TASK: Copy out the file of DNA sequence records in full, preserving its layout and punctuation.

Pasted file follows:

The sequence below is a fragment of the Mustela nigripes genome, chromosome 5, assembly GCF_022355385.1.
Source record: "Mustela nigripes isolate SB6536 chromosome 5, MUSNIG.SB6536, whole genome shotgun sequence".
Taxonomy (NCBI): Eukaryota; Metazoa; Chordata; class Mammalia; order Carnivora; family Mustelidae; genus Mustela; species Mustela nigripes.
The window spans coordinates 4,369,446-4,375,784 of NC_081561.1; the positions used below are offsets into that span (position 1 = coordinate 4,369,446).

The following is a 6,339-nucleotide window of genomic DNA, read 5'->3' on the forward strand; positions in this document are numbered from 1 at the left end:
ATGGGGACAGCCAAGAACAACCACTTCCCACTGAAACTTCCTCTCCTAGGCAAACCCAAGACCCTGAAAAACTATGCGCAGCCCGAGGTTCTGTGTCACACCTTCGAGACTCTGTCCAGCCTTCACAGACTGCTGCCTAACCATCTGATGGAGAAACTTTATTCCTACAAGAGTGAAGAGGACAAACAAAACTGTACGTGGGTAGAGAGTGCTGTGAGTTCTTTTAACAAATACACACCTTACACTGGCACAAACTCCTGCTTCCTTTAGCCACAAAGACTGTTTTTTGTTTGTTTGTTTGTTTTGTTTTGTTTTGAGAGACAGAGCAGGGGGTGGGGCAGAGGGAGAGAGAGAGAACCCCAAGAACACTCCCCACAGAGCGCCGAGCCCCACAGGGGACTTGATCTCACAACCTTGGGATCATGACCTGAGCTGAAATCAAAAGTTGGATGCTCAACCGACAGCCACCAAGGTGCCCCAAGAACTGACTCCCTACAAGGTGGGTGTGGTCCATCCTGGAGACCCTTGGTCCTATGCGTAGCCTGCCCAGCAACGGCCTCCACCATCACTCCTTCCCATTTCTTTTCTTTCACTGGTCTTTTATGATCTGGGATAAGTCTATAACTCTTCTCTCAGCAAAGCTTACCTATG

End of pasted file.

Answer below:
The sequence below is a fragment of the Mustela nigripes genome, chromosome 5, assembly GCF_022355385.1.
Source record: "Mustela nigripes isolate SB6536 chromosome 5, MUSNIG.SB6536, whole genome shotgun sequence".
Taxonomy (NCBI): Eukaryota; Metazoa; Chordata; class Mammalia; order Carnivora; family Mustelidae; genus Mustela; species Mustela nigripes.
The window spans coordinates 4,369,446-4,375,784 of NC_081561.1; the positions used below are offsets into that span (position 1 = coordinate 4,369,446).

The following is a 6,339-nucleotide window of genomic DNA, read 5'->3' on the forward strand; positions in this document are numbered from 1 at the left end:
ATGGGGACAGCCAAGAACAACCACTTCCCACTGAAACTTCCTCTCCTAGGCAAACCCAAGACCCTGAAAAACTATGCGCAGCCCGAGGTTCTGTGTCACACCTTCGAGACTCTGTCCAGCCTTCACAGACTGCTGCCTAACCATCTGATGGAGAAACTTTATTCCTACAAGAGTGAAGAGGACAAACAAAACTGTACGTGGGTAGAGAGTGCTGTGAGTTCTTTTAACAAATACACACCTTACACTGGCACAAACTCCTGCTTCCTTTAGCCACAAAGACTGTTTTTTGTTTGTTTGTTTGTTTTGTTTTGTTTTGAGAGACAGAGCAGGGGGTGGGGCAGAGGGAGAGAGAGAGAACCCCAAGAACACTCCCCACAGAGCGCCGAGCCCCACAGGGGACTTGATCTCACAACCTTGGGATCATGACCTGAGCTGAAATCAAAAGTTGGATGCTCAACCGACAGCCACCAAGGTGCCCCAAGAACTGACTCCCTACAAGGTGGGTGTGGTCCATCCTGGAGACCCTTGGTCCTATGCGTAGCCTGCCCAGCAACGGCCTCCACCATCACTCCTTCCCATTTCTTTTCTTTCACTGGTCTTTTATGATCTGGGATAAGTCTATAACTCTTCTCTCAGCAAAGCTTACCTATG